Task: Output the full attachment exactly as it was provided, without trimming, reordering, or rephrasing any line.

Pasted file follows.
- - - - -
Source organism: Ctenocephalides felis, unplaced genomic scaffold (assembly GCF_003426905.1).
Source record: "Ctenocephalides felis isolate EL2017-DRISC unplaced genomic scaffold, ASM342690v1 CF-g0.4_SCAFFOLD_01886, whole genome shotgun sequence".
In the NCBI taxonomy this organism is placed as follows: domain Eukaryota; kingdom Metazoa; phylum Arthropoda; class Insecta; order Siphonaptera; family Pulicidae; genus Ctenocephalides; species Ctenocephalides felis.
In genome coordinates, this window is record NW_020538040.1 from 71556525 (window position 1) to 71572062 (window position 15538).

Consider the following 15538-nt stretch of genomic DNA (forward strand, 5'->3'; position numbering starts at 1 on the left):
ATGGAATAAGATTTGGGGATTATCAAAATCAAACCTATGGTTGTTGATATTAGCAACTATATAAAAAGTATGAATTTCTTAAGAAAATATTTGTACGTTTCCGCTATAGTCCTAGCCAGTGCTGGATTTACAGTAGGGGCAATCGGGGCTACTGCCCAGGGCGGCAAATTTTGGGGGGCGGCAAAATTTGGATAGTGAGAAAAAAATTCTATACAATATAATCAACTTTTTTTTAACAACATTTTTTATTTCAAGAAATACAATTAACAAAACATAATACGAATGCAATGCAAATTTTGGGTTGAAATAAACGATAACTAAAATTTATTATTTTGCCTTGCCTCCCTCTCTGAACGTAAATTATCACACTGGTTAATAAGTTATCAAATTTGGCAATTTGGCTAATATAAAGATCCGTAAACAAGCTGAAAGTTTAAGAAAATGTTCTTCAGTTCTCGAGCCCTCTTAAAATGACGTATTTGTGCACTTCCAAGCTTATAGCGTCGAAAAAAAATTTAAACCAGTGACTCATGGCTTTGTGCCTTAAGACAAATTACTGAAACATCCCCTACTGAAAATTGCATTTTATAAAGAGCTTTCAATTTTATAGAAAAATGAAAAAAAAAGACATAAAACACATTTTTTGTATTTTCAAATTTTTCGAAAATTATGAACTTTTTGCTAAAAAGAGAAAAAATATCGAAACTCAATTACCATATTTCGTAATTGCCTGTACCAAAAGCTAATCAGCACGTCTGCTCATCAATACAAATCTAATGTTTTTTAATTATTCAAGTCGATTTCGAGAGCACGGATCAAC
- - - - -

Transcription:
Source organism: Ctenocephalides felis, unplaced genomic scaffold (assembly GCF_003426905.1).
Source record: "Ctenocephalides felis isolate EL2017-DRISC unplaced genomic scaffold, ASM342690v1 CF-g0.4_SCAFFOLD_01886, whole genome shotgun sequence".
In the NCBI taxonomy this organism is placed as follows: domain Eukaryota; kingdom Metazoa; phylum Arthropoda; class Insecta; order Siphonaptera; family Pulicidae; genus Ctenocephalides; species Ctenocephalides felis.
In genome coordinates, this window is record NW_020538040.1 from 71556525 (window position 1) to 71572062 (window position 15538).

Consider the following 15538-nt stretch of genomic DNA (forward strand, 5'->3'; position numbering starts at 1 on the left):
ATGGAATAAGATTTGGGGATTATCAAAATCAAACCTATGGTTGTTGATATTAGCAACTATATAAAAAGTATGAATTTCTTAAGAAAATATTTGTACGTTTCCGCTATAGTCCTAGCCAGTGCTGGATTTACAGTAGGGGCAATCGGGGCTACTGCCCAGGGCGGCAAATTTTGGGGGGCGGCAAAATTTGGATAGTGAGAAAAAAATTCTATACAATATAATCAACTTTTTTTTAACAACATTTTTTATTTCAAGAAATACAATTAACAAAACATAATACGAATGCAATGCAAATTTTGGGTTGAAATAAACGATAACTAAAATTTATTATTTTGCCTTGCCTCCCTCTCTGAACGTAAATTATCACACTGGTTAATAAGTTATCAAATTTGGCAATTTGGCTAATATAAAGATCCGTAAACAAGCTGAAAGTTTAAGAAAATGTTCTTCAGTTCTCGAGCCCTCTTAAAATGACGTATTTGTGCACTTCCAAGCTTATAGCGTCGAAAAAAAATTTAAACCAGTGACTCATGGCTTTGTGCCTTAAGACAAATTACTGAAACATCCCCTACTGAAAATTGCATTTTATAAAGAGCTTTCAATTTTATAGAAAAATGAAAAAAAAAGACATAAAACACATTTTTTGTATTTTCAAATTTTTCGAAAATTATGAACTTTTTGCTAAAAAGAGAAAAAATATCGAAACTCAATTACCATATTTCGTAATTGCCTGTACCAAAAGCTAATCAGCACGTCTGCTCATCAATACAAATCTAATGTTTTTTAATTATTCAAGTCGATTTCGAGAGCACGGATCAAC